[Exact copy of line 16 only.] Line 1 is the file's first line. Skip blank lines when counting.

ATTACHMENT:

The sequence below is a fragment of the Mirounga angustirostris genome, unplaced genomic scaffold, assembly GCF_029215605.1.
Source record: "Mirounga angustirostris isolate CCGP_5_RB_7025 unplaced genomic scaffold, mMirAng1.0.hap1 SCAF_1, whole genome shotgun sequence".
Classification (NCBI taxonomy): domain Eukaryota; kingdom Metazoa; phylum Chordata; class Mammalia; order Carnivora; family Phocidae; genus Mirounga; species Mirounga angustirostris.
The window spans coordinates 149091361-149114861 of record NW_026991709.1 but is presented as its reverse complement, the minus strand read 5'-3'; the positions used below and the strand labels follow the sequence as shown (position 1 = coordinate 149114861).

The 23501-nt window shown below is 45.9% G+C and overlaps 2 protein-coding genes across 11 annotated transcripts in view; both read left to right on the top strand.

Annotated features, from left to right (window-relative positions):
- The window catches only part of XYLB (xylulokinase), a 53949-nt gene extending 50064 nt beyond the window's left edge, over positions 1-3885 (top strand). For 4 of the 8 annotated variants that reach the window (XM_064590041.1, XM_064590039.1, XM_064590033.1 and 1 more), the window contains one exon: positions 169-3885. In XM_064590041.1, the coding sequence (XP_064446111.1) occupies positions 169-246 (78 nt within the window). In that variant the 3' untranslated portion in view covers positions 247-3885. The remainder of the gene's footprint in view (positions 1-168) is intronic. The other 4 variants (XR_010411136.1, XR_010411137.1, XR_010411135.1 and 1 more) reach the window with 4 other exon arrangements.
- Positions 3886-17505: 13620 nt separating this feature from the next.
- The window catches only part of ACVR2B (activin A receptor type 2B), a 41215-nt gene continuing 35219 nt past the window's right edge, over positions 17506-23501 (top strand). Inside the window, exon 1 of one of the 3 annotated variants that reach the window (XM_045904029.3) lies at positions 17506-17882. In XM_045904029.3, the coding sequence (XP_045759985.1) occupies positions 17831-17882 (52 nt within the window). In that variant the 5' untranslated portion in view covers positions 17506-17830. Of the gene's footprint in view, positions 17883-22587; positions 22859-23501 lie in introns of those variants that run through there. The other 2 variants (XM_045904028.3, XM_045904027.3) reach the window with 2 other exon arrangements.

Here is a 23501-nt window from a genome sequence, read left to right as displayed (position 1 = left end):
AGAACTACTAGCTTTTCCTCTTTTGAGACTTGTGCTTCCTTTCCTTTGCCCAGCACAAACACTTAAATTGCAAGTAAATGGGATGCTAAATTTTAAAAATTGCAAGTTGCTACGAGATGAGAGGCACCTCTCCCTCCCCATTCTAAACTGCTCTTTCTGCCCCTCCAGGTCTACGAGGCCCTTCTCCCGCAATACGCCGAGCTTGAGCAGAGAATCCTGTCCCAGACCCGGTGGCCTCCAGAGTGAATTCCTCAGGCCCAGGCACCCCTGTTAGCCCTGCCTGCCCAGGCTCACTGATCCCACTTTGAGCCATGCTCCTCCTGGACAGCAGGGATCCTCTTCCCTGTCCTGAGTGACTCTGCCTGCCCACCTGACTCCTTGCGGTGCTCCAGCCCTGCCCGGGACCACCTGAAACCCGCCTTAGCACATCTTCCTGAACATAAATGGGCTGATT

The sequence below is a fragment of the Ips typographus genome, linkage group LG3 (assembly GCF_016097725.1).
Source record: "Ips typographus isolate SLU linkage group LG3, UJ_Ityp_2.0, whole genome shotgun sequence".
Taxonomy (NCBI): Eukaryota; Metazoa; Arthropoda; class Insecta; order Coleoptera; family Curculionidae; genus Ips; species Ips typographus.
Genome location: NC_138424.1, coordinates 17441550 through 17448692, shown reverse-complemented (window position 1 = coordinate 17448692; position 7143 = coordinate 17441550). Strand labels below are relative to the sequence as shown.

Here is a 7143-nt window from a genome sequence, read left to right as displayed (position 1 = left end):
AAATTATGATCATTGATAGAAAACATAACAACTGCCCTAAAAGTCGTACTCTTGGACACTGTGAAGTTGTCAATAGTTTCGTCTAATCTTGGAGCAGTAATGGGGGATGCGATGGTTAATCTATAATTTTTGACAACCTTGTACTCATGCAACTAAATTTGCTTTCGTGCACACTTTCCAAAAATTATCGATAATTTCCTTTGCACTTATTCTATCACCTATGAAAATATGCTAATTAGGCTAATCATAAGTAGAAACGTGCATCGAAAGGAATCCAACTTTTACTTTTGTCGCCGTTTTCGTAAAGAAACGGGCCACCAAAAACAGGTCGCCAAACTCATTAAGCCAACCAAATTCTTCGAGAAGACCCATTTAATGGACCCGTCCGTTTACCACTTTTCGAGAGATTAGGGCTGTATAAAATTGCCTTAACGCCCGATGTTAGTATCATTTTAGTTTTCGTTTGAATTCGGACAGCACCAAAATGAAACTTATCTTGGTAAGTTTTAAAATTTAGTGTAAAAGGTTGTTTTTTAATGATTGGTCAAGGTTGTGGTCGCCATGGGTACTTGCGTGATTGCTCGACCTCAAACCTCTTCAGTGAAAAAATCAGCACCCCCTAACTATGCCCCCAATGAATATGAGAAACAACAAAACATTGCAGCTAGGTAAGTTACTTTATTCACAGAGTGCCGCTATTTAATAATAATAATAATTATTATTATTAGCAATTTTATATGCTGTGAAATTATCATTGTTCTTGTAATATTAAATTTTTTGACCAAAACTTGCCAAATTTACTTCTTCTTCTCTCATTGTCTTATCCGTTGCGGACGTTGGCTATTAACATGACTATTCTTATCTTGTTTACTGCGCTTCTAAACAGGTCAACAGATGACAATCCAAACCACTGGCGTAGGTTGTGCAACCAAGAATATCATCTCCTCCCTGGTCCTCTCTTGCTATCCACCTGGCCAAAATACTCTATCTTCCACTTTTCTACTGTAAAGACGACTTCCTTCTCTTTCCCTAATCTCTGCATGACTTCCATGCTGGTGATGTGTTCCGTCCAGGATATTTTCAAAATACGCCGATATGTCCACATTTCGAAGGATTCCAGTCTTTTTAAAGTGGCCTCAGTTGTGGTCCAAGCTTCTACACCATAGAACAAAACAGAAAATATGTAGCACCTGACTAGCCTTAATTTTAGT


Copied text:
Here is a 7143-nt window from a genome sequence, read left to right as displayed (position 1 = left end):